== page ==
Drupal7 Simple Test case in Custom Module

ByKarthik Kumar D Kon12th Jul 2015, 2022-12-01T08:00:00+05:30
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Drupal7 Simple Test case in Custom Module

Why to write test case? Very simple, in one word, Its waste of time and effort of checking something we changed in code and that effects other part, and to make sure every time what change we make that should not effect any other code, so this task can be done by our test cases

In this article, giving a simple test example to create a drupal test case

  • Create a new PHP class that defines a test
  • Provide Drupal with meta-data about your test
  • Run your test to see if it works

1. Start with creating a module

Create a module "Simple Test" inside sites/all/modules/custom/simple_test

Create simple_test.info with the below content

  name = Simple test
  core = 7.x

Create simple_test.module with the below content

  function simple_test_menu() {
    $items = array();

    $items['simple_test'] = array(
      'title' => 'Simple Test',
      'access callback' => TRUE,
      'page callback' => 'simple_test_page',
      'type' => MENU_NORMAL_ITEM,
      'menu' => 'navigation',

    return $items;

  function simple_test_page() {
    return t('Welcome to Drupal. Its simple_test..!');

Goto the modules page admin/modules and enable the Simple Test module

Next goto the page which you created just now in the module /simple_test, you can see "Welcome to Drupal. Its simple_test..!" this test which you have returned.

And, this is what we will be testing now

2. Use "DrupalWebTestCase"

A module can have one or more test cases, they can in single file or in many other files

All test files should have am extention as .test and should be named as MODULENAME.test

Create your new test case simple_test/tests/simple_test.test file.

All functional tests in Drupal should extend the DrupalWebTestCase class which will provide the utility functions used to drive the test browser, helper functions for interacting with a Drupal application, and all the assertions we will use to perform our actual tests.

Add the below code to your simple_test.test.


  class SimpleTest extends DrupalWebTestCase {


Add a getInfo() method to your SimpleTest class. This method returns an array that provides meta-data about our test that the SimpleTest module can use when displaying our test in the UI. This method is required in order for your test to work. This getInfo() method looks like shown below.

  public static function getInfo() {
    return array(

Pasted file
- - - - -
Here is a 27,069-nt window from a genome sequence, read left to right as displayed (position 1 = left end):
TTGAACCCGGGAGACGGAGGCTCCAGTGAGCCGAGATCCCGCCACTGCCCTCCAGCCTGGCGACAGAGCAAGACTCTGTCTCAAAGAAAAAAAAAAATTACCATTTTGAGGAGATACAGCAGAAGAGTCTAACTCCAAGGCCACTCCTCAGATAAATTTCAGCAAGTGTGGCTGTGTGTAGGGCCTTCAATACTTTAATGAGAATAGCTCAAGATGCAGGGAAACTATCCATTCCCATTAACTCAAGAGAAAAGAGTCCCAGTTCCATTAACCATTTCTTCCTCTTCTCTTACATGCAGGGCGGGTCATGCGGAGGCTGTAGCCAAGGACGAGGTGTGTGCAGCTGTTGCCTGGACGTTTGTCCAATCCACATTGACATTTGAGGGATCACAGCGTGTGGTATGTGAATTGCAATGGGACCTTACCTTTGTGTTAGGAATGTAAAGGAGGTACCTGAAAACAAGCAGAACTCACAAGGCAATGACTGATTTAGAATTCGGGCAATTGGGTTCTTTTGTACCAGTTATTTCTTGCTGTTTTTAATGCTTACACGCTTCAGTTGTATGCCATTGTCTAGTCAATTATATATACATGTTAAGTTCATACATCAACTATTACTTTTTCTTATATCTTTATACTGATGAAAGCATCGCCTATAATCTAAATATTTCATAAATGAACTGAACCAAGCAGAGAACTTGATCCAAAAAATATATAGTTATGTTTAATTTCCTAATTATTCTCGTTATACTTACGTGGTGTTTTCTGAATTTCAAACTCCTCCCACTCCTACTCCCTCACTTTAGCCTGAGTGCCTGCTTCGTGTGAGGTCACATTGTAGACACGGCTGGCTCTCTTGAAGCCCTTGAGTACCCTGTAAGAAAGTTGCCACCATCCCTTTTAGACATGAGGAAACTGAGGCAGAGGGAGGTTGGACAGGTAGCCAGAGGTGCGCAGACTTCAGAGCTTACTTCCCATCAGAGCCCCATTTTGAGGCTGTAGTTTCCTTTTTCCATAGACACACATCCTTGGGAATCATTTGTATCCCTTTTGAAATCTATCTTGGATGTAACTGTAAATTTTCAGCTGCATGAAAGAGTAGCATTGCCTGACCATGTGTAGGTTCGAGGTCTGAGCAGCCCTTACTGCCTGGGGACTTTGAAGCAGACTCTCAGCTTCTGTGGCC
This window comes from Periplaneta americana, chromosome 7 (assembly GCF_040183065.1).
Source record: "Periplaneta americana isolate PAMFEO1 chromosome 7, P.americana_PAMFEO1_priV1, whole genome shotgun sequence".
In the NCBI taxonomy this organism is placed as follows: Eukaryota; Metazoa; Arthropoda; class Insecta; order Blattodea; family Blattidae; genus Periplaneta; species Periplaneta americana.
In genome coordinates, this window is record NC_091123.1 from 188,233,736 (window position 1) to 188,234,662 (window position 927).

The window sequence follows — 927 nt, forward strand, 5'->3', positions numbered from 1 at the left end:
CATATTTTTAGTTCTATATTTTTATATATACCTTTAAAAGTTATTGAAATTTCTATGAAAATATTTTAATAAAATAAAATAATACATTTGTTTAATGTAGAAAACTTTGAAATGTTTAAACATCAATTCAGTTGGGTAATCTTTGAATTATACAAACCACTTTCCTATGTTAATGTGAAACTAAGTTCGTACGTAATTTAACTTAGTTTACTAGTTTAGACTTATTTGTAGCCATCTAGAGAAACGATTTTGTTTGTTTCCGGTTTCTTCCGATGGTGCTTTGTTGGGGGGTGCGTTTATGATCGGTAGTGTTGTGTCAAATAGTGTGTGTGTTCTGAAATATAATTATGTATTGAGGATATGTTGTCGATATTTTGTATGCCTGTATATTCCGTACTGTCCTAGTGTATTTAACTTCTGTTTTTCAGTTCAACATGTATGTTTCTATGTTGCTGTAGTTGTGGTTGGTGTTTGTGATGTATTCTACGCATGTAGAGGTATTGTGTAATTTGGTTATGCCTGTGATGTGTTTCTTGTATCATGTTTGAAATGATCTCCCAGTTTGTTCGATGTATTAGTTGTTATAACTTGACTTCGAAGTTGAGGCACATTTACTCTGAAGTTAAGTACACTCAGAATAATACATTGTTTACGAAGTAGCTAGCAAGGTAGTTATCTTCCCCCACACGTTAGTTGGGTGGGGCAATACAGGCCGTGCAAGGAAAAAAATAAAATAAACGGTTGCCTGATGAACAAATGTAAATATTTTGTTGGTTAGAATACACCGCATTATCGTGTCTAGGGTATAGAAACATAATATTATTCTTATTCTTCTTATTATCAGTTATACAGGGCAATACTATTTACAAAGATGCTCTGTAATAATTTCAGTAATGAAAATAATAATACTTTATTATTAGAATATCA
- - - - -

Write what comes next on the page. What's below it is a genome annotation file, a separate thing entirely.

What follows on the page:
'name' => 'Simple Test',
      'description' => 'Tests for the Simple Test module.',
      'group' => 'Simple Test Group',

Now add a setUp() method to SimpleTest. This method is called when the system is preparing the environment for running our tests. In this case, we need to ensure that our module is enable during setup so that the page we want to test is available. We can do this by calling the parent classes's setUp() method and passing it an array of modules we want enabled. This setUp() method looks like this

  public function setUp() {

Add a test*() method to our class. Each test case can have one or more methods whose names are prefixed with the string test. Each of these methods will be automatically called by the SimpleTest test runner, and should contain the various assertions required in order to demonstrate that this test is passing. This example will use the DrupalWebTestCase::drupalGet() method in order to tell the internal browser to navigate to the URL /helloworld. And then use the DrupalWebTestCase::assertText() method to verify that the string, "Hello World ...", exists somewhere in the HTML output of the page the internal browser is currently looking at.

public function test_your_simple_test() {
  $this->assertText('Welcome to Drupal. Its simple_test..!', 'The page content is present.');

And last, we need to tell Drupal about our new test. Update your simple_test.info file and add the following line so that after clearing the cache the registry will contain a reference to our new SimpleTest class.

files[] = tests/helloworld.test

3. Run Test.

Clear the cache so Drupal locates our new test(s). Navigate to Configuration > Performance (admin/config/development/performance) in the Toolbar, and then clicking the "Clear all caches" button.

Navigate to Modules (admin/modules) in the Toolbar. Enable the Testing module in the Core section.

Navigate to Configuration > Testing (admin/config/development/testing).

Select the checkbox for the "SimpleTest" test to run all tests in this group, or alternately tip the drop down open and choose the individual test case you want to run.

Click the "Run tests" button.

A new page will open and display a progress bar while your tests run.

Once completed, you will be directed to a page with a table that shows the results of your tests.

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